The Comboni Missionary methodology is inspired by that of St. Daniel Comboni and the praxis developed by so many confreres in the course of the history of our Institute. We must be faithful to our tradition but, at the same time, endeavour to respond to the challenges of our present time.
To promote people so that they may be leaders
A constant factor in the Comboni tradition is that of forming people who in their turn are capable of taking the leading role in their own history (CA ’03, 42.5). It is certainly a slower process to promote people than things; however, by acting in this way we are investing in the future. A particular commitment of the Institute is that of the formation of local leaders in schools, professional centres, pastoral centres and seminaries. This increases the number of people capable of becoming local priests, religious, farmers, catechists, development agents, promoters of justice and peace, professors, etc. In this way the conditions are created to make society and the local Church self-sufficient, certain of putting into practice the plan of Comboni: “To regenerate Africa through the Africans.”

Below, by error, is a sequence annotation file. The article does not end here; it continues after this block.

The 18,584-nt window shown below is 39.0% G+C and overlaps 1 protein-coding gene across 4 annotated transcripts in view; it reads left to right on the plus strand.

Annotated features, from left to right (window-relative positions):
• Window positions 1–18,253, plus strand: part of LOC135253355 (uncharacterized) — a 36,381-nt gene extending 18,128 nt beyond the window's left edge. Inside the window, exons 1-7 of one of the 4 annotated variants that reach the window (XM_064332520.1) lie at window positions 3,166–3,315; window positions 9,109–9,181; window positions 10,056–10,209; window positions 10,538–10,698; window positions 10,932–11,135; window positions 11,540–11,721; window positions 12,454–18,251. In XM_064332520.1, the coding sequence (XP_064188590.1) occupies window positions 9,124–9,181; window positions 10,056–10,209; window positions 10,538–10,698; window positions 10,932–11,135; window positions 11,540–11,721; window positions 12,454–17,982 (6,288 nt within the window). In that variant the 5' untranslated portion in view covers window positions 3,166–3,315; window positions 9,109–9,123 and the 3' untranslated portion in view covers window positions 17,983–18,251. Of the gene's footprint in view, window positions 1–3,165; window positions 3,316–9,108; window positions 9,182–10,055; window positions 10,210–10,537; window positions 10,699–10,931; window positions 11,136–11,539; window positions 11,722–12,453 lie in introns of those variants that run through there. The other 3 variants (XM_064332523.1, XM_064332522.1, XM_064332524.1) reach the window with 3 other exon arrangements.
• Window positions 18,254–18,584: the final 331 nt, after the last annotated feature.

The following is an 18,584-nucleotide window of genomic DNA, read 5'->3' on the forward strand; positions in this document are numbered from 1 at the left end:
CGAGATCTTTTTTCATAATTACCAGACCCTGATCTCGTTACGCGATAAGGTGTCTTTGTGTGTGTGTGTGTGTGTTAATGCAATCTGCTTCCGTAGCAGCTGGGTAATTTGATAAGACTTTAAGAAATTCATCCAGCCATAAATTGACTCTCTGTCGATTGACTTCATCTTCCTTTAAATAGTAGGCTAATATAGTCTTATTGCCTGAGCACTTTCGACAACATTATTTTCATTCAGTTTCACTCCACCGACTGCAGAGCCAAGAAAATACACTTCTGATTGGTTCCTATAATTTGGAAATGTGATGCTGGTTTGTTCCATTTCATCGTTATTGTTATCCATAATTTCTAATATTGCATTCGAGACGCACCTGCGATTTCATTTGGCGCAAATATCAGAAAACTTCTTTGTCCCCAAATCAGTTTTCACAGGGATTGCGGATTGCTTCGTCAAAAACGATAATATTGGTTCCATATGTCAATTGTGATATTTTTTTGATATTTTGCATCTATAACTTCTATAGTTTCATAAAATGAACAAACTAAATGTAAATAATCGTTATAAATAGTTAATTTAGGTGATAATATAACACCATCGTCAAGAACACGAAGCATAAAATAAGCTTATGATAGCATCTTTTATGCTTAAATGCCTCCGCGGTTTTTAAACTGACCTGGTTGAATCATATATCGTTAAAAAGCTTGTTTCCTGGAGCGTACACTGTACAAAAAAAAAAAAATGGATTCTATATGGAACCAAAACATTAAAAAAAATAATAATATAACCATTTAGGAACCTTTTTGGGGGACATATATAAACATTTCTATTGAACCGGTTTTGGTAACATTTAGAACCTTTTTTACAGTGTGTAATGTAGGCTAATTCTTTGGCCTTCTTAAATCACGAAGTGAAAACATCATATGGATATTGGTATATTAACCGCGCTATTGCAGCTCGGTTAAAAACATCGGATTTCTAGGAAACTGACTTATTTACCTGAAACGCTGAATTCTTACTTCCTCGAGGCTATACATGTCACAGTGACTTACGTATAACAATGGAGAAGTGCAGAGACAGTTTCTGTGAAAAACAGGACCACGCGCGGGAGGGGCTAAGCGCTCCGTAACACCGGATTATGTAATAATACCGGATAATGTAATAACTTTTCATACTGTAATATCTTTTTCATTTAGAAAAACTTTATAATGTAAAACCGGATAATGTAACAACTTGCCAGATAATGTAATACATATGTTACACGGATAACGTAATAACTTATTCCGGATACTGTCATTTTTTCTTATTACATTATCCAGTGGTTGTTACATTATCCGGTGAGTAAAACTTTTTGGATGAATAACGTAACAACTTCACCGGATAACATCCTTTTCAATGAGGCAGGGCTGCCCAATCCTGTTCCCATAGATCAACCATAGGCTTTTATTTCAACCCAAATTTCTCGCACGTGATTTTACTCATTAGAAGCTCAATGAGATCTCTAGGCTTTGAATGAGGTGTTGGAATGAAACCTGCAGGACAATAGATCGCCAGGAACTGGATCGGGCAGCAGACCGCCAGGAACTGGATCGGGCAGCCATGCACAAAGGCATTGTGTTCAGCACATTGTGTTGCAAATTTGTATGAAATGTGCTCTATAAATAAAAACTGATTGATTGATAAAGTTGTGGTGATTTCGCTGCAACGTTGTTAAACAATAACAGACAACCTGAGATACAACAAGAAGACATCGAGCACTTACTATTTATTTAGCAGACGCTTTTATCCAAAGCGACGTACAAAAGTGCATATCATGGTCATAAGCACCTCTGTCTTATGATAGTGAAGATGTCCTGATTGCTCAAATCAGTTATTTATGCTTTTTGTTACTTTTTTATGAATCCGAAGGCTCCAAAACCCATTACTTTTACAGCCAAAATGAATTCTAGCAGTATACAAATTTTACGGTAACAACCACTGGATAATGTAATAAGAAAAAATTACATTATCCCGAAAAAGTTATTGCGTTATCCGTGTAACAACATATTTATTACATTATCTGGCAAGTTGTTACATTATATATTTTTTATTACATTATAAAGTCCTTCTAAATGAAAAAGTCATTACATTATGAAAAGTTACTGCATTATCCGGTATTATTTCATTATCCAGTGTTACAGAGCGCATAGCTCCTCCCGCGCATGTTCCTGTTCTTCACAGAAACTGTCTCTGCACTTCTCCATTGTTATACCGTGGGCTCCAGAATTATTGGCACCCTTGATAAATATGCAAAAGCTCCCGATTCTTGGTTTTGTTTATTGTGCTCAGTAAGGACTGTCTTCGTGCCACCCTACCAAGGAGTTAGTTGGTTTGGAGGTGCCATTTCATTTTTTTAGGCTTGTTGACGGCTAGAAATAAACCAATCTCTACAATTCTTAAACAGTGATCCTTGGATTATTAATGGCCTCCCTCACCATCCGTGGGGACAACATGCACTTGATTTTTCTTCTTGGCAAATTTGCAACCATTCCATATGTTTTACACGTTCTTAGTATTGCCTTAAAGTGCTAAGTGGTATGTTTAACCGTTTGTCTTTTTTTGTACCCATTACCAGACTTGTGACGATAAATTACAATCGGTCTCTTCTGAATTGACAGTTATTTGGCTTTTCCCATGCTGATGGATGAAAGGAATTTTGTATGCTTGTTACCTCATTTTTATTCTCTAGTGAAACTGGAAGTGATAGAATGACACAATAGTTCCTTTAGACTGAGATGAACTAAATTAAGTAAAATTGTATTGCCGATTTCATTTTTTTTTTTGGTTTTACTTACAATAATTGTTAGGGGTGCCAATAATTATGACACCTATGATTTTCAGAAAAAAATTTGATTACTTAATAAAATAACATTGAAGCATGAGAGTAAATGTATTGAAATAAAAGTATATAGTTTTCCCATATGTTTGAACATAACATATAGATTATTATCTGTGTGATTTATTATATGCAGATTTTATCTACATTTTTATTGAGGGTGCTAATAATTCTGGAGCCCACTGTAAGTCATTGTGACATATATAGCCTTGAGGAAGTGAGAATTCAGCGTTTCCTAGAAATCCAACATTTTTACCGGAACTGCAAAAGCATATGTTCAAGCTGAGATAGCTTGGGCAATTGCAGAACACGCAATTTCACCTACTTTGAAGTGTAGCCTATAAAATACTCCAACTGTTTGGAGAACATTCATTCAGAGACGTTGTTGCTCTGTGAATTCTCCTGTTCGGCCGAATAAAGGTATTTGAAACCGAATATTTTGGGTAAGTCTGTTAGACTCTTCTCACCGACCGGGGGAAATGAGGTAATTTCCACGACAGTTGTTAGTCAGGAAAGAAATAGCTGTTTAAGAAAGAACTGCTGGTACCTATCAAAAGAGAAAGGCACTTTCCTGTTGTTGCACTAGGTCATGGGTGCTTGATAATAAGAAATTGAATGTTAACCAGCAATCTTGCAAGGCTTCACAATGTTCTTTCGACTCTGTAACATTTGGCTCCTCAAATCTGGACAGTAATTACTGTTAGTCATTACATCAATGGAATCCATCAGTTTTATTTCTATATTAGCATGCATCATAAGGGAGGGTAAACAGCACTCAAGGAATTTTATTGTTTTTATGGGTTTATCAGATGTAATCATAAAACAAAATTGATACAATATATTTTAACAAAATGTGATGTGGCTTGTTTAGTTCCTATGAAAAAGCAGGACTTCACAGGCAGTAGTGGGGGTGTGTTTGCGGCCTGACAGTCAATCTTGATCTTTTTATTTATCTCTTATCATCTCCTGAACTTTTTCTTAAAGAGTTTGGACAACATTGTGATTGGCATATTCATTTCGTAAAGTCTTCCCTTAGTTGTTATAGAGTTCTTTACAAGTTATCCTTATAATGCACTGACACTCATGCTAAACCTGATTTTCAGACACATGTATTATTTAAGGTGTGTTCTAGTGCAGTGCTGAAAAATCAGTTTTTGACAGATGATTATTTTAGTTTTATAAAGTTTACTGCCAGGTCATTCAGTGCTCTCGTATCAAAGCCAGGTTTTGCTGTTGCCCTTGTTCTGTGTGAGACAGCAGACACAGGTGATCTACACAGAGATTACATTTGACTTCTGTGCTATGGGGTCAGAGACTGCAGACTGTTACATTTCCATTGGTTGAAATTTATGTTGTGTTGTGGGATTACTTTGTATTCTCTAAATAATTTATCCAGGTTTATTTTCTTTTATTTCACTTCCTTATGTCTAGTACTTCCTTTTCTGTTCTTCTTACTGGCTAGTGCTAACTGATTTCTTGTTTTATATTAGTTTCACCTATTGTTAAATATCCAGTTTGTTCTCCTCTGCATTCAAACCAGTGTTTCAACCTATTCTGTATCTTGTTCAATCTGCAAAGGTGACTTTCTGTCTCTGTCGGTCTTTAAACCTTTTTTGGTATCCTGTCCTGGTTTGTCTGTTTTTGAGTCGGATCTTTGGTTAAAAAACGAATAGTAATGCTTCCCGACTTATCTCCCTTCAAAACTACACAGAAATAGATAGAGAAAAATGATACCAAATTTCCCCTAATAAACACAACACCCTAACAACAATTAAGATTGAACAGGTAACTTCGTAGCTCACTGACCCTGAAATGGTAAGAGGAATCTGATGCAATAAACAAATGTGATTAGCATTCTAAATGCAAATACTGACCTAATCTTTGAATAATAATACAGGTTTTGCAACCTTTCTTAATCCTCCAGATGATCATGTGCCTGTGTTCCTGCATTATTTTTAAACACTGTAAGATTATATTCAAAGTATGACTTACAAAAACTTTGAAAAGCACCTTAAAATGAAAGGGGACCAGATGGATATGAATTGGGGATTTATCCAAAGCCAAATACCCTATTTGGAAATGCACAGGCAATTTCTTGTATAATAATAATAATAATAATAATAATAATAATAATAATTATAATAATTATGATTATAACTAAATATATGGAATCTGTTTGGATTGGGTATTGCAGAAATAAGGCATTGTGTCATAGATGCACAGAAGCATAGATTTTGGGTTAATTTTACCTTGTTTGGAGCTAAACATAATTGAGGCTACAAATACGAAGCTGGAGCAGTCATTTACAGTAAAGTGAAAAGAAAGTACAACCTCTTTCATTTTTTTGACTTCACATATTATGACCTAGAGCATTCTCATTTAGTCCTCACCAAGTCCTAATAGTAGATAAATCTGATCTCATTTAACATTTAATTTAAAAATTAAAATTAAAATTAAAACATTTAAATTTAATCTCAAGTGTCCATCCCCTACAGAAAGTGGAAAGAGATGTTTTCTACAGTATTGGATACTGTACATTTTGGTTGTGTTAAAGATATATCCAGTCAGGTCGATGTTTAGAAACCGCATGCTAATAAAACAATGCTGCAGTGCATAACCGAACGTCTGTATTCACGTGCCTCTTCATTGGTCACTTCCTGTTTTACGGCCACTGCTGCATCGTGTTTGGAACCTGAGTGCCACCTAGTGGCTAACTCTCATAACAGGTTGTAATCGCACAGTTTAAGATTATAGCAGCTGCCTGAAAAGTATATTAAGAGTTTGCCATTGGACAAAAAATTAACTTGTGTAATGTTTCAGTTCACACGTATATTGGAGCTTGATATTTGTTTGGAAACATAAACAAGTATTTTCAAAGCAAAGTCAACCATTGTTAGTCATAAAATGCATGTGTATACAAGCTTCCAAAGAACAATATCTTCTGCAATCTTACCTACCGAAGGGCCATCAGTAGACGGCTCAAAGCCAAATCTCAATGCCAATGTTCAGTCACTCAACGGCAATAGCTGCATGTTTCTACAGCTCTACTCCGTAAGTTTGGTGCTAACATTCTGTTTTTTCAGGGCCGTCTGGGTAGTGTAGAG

To collaborate and involve everybody
Our time is characterised by strong individualism, lack of solidarity and fragmentation. Therefore, choosing collaboration with all those involved in evangelisation becomes even more necessary (CA 97, 71); by so doing we are convinced that we implement one of the most significant aspects of the method of Comboni. He, in fact, recognizing his own limits and the vastness of the work, shared his commitment with many other people (CA 97, 72); Comboni was always open to accepting any kind of collaboration as long as the Gospel was proclaimed (W 6082). Today there is a great variety of groups, associations, NGOs, organisations for the defence of human rights, etc., which work with us in the field of human promotion, Justice and Peace and evangelisation (CA ’03, 42.3). We Comboni Missionaries are aware that we are a small group which must share its work with as many people as possible (priests, Brothers, Sisters and laity). We are called to maintain the same openness as Comboni and Our Lord (Mk 9, 38-39).